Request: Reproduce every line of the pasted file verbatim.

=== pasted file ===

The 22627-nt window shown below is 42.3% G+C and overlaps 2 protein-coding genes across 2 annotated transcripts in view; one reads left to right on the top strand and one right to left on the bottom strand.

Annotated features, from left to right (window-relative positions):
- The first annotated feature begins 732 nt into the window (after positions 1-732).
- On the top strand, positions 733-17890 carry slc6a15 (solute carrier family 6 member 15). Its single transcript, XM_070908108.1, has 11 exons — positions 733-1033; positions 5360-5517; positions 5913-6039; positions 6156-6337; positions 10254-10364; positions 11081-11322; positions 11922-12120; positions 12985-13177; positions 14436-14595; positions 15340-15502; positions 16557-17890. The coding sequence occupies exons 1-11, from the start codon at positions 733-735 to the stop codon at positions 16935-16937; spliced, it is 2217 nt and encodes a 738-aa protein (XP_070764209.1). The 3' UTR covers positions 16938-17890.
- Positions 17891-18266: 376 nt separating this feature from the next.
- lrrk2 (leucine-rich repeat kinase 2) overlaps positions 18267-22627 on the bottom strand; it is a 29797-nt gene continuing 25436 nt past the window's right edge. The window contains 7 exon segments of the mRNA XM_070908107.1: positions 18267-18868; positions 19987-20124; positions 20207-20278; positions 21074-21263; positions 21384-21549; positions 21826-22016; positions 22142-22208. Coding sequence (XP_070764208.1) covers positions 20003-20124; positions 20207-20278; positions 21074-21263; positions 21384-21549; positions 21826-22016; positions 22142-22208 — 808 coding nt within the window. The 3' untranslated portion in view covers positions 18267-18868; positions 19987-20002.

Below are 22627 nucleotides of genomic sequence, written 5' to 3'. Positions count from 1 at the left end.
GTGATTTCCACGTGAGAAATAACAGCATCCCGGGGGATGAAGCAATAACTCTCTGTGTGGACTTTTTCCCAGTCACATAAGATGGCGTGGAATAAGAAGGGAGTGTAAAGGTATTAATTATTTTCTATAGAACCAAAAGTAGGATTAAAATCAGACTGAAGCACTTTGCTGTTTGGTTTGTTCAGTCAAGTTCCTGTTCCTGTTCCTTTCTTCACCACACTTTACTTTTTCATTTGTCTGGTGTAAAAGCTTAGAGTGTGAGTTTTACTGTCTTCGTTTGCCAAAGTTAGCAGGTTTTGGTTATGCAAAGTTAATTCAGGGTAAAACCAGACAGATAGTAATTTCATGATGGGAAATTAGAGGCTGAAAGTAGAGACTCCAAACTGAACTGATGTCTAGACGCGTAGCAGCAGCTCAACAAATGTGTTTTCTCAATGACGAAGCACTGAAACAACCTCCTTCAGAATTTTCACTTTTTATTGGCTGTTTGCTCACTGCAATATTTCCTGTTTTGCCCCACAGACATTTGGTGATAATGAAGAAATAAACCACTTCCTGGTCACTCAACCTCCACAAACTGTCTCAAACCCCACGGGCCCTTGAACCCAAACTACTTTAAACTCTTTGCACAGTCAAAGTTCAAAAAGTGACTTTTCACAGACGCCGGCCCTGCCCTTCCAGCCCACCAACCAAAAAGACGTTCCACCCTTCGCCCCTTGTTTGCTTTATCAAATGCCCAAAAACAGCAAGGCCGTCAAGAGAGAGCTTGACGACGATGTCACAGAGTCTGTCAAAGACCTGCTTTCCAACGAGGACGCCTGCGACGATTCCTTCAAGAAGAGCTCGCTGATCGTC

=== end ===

The 22627-nt window shown below is 42.3% G+C and overlaps 2 protein-coding genes across 2 annotated transcripts in view; one reads left to right on the top strand and one right to left on the bottom strand.

Annotated features, from left to right (window-relative positions):
- The first annotated feature begins 732 nt into the window (after positions 1-732).
- On the top strand, positions 733-17890 carry slc6a15 (solute carrier family 6 member 15). Its single transcript, XM_070908108.1, has 11 exons — positions 733-1033; positions 5360-5517; positions 5913-6039; positions 6156-6337; positions 10254-10364; positions 11081-11322; positions 11922-12120; positions 12985-13177; positions 14436-14595; positions 15340-15502; positions 16557-17890. The coding sequence occupies exons 1-11, from the start codon at positions 733-735 to the stop codon at positions 16935-16937; spliced, it is 2217 nt and encodes a 738-aa protein (XP_070764209.1). The 3' UTR covers positions 16938-17890.
- Positions 17891-18266: 376 nt separating this feature from the next.
- lrrk2 (leucine-rich repeat kinase 2) overlaps positions 18267-22627 on the bottom strand; it is a 29797-nt gene continuing 25436 nt past the window's right edge. The window contains 7 exon segments of the mRNA XM_070908107.1: positions 18267-18868; positions 19987-20124; positions 20207-20278; positions 21074-21263; positions 21384-21549; positions 21826-22016; positions 22142-22208. Coding sequence (XP_070764208.1) covers positions 20003-20124; positions 20207-20278; positions 21074-21263; positions 21384-21549; positions 21826-22016; positions 22142-22208 — 808 coding nt within the window. The 3' untranslated portion in view covers positions 18267-18868; positions 19987-20002.

Below are 22627 nucleotides of genomic sequence, written 5' to 3'. Positions count from 1 at the left end.
GTGATTTCCACGTGAGAAATAACAGCATCCCGGGGGATGAAGCAATAACTCTCTGTGTGGACTTTTTCCCAGTCACATAAGATGGCGTGGAATAAGAAGGGAGTGTAAAGGTATTAATTATTTTCTATAGAACCAAAAGTAGGATTAAAATCAGACTGAAGCACTTTGCTGTTTGGTTTGTTCAGTCAAGTTCCTGTTCCTGTTCCTTTCTTCACCACACTTTACTTTTTCATTTGTCTGGTGTAAAAGCTTAGAGTGTGAGTTTTACTGTCTTCGTTTGCCAAAGTTAGCAGGTTTTGGTTATGCAAAGTTAATTCAGGGTAAAACCAGACAGATAGTAATTTCATGATGGGAAATTAGAGGCTGAAAGTAGAGACTCCAAACTGAACTGATGTCTAGACGCGTAGCAGCAGCTCAACAAATGTGTTTTCTCAATGACGAAGCACTGAAACAACCTCCTTCAGAATTTTCACTTTTTATTGGCTGTTTGCTCACTGCAATATTTCCTGTTTTGCCCCACAGACATTTGGTGATAATGAAGAAATAAACCACTTCCTGGTCACTCAACCTCCACAAACTGTCTCAAACCCCACGGGCCCTTGAACCCAAACTACTTTAAACTCTTTGCACAGTCAAAGTTCAAAAAGTGACTTTTCACAGACGCCGGCCCTGCCCTTCCAGCCCACCAACCAAAAAGACGTTCCACCCTTCGCCCCTTGTTTGCTTTATCAAATGCCCAAAAACAGCAAGGCCGTCAAGAGAGAGCTTGACGACGATGTCACAGAGTCTGTCAAAGACCTGCTTTCCAACGAGGACGCCTGCGACGATTCCTTCAAGAAGAGCTCGCTGATCGTC